Paul Connors, Associated Press
ST. LOUIS — Thirty-eight years ago, the last time the Arizona Cardinals were 4-0, their home was St. Louis and they were known affectionately as the Big Red.
Nearly a quarter century since departing for the desert, they're on top of their game again.
The surprising Cardinals don't have one of the best offenses in the NFL, far from it actually. Throw out the big plays on defense and they're pretty much middle of the road there, too. Their games are going down to the wire, the last two ending in overtime and three of them decided by a total of nine points.
Not surprisingly, they're just a 1-point favorite to beat the St. Louis Rams. On Thursday night, the Cardinals will have a shot at being the first team to 5-0, two wins shy of the 7-0 start in 1974 by a team that featured Hall of Famers Dan Dierdorf, Roger Wehrli, Larry Wilson and Jackie Smith.
One of the advantages to all the close calls is there's no danger of overconfidence.
"Obviously, we're excited to be 4-0," coach Ken Whisenhunt said. "We've had four up and down games. We've had a lot of trauma in them, so there's been a lot of emotion extended.
"But just to be where we are, we're certainly pleased about that."
The Cardinals have had a knack for handling late-game pressure since midway through last year, when they rebounded from a 1-6 start and became the first NFL team to win four overtime games in a season. All eight of their wins last season were by a touchdown or less.
They're still in that mode, winning the 500th game in club history last week after forcing overtime on Kevin Kolb's TD pass to Andre Roberts with 22 seconds to go. The Dolphins gained 480 yards but scored just two touchdowns last week as Arizona won its seventh straight overtime game.
As coaches say all the time, it's a bottom line business.
"They are a hell of a team, they're really well-coached," Rams defensive end Chris Long said. "They're 4-0 and rightfully so, they've done things to win those games.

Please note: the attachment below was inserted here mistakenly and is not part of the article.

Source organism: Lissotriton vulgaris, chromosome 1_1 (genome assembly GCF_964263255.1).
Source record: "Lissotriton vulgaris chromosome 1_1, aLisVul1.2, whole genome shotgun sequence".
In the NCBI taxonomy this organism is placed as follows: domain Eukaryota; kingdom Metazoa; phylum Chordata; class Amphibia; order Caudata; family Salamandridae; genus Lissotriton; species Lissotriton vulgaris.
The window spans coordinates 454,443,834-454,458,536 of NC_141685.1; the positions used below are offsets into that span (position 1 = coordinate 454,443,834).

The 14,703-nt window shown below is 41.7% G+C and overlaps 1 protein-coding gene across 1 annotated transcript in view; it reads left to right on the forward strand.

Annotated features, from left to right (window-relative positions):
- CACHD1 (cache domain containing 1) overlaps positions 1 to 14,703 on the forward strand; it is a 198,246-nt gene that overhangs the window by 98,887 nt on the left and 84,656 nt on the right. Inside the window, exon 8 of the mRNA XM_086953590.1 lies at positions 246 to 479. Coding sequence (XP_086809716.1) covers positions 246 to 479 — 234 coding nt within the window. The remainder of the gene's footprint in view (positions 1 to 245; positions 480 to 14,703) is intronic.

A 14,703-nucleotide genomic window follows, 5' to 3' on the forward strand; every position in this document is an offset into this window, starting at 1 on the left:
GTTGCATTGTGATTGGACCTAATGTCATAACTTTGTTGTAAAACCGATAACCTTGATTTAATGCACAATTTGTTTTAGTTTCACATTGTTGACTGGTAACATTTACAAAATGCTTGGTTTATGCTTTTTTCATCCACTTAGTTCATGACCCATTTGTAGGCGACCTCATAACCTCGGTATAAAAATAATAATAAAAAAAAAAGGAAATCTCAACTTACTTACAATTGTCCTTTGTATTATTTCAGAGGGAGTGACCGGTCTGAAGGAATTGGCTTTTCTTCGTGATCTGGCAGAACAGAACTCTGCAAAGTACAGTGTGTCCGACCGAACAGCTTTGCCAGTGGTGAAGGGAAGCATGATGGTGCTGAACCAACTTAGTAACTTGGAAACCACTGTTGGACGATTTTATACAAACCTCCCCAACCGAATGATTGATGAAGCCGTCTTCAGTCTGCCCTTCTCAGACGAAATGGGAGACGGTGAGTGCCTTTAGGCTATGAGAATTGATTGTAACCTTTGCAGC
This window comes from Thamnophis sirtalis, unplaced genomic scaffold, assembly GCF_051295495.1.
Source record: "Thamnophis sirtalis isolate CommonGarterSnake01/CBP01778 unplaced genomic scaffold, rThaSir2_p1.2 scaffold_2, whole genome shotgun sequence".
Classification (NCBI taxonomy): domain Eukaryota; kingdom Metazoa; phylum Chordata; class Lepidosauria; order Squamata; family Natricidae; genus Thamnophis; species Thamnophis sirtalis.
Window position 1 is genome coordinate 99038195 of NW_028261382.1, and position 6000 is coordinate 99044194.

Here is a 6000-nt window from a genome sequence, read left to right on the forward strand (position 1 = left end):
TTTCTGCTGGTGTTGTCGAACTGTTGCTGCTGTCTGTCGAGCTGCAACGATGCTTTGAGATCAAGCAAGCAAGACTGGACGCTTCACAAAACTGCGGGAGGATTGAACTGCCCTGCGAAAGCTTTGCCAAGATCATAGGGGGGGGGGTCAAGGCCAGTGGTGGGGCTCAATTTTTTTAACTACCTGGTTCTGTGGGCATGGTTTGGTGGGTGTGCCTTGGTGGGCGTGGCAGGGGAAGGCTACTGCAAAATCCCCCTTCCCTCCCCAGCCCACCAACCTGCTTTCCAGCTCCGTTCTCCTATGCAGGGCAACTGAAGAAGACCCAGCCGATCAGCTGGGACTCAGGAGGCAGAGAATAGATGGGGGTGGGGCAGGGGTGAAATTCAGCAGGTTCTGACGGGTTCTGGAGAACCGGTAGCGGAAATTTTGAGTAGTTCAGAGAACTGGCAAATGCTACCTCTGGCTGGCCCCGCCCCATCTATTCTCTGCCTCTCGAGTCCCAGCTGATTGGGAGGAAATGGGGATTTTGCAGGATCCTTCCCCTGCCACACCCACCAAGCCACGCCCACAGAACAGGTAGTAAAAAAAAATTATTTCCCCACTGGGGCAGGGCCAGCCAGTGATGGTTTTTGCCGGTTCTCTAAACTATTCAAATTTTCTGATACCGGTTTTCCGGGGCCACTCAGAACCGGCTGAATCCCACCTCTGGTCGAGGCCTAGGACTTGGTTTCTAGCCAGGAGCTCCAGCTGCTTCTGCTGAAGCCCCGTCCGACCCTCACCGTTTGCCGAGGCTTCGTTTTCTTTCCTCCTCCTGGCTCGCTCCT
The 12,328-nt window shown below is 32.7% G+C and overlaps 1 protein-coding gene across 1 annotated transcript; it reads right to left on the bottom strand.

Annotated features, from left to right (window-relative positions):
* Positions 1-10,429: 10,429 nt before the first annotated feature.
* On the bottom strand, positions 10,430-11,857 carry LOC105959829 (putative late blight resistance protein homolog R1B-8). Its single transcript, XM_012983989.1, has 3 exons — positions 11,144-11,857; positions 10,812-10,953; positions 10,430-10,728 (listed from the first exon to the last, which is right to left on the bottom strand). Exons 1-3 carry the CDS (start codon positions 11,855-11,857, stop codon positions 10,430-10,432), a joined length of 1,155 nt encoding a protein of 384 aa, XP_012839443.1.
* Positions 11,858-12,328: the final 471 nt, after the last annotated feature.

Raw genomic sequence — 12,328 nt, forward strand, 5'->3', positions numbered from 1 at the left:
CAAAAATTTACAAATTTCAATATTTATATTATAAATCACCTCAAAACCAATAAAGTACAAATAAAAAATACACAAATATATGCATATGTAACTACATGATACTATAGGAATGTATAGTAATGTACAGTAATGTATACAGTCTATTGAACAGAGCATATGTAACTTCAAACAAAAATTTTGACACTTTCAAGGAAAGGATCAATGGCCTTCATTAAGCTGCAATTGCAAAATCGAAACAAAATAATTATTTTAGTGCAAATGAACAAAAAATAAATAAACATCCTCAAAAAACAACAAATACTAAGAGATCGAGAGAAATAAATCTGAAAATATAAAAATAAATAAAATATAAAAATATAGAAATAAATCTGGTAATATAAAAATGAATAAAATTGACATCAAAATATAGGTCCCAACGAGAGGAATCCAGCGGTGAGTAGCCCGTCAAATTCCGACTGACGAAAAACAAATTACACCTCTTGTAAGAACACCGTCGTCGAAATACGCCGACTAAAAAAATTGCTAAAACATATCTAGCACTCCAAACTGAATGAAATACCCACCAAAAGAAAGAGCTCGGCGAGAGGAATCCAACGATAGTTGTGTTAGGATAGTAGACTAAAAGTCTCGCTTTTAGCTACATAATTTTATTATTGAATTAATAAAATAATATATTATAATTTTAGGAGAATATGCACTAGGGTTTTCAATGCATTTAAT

"It's going to be a great challenge for us. I really mean that."
There's good reason for those words of respect.
The series has been quite lopsided between the club that departed St. Louis in 1988 after big money squabbling thwarted plans for a new stadium, and the franchise that replaced them in 1995 after receiving a bounty of concessions. Among them is a lease that could allow to team to leave after the 2014 season if their domed stadium isn't deemed to be in "first tier status."
The Cardinals have won 10 of the last 11 since the second meeting in 2006, half of them by double digits, and have a franchise-best seven-game winning streak in St. Louis. Punt returns for touchdown by Patrick Peterson fueled both victories last season, one of them in overtime.
"I'm sorry that those guys are back up on the schedule again," Peterson said. "But if they give me an opportunity, I have to do my job."
The Rams (2-2) have made great strides under new coach Jeff Fisher, with every game up for grabs in the fourth quarter. The defense has been opportunistic with a league-leading eight interceptions, three of them last week capped by Brandon Fletcher's clinching pick with a minute to go that foiled the Seahawks' comeback bid.
The offense is developing despite severe injury woes on the line, with each member of the patchwork unit receiving a game ball last week after limiting the Seahawks to two sacks. Sam Bradford has had more time to establish chemistry with the deepest group of pass catchers he's had in his three NFL seasons. Cross midfield and they're in range for rookie kicker Greg Zuerlein, who's 12 for 12 and last week became the first kicker in NFL history to make field goals from 50-plus and 60 yards in a game.
If they can end the Cardinals' unbeaten run, they'll be 3-0 at home, where they're slowly regaining fan trust. The franchise was 15-65 the previous five seasons, the worst five-year streak in NFL history.
"Well yes, you establish rivalries, but I wouldn't imagine we have one based on past history over the last four or five years," Fisher said. "We haven't had much a rivalry with anybody, so we have to work toward that, and that comes from having competitive, great games and close games and those kind of things."
Both teams have a short work week. It'll be the Rams' first prime-time game at home since playing Pittsburgh in 2007, and just the eighth Thursday night game in club history.
Arizona is playing on Thursday night for the first time since 2008.
"It's an easy adjustment for me. I'm 22 years old, so I can bounce back fairly quicker than the other guys around here in the locker room," Peterson said.
If the Rams prevail, they'll have a winning record for the first time since 2006, when they began 4-1 before losing five in a row. It's a run of futility running back Steven Jackson, who's been with St. Louis since 2004 and has yet to play on a team that finished above .500.
"I've only been a Ram, so it would feel good," Jackson said. "I hope to retire a Ram, so I hope to have a lot more of those."
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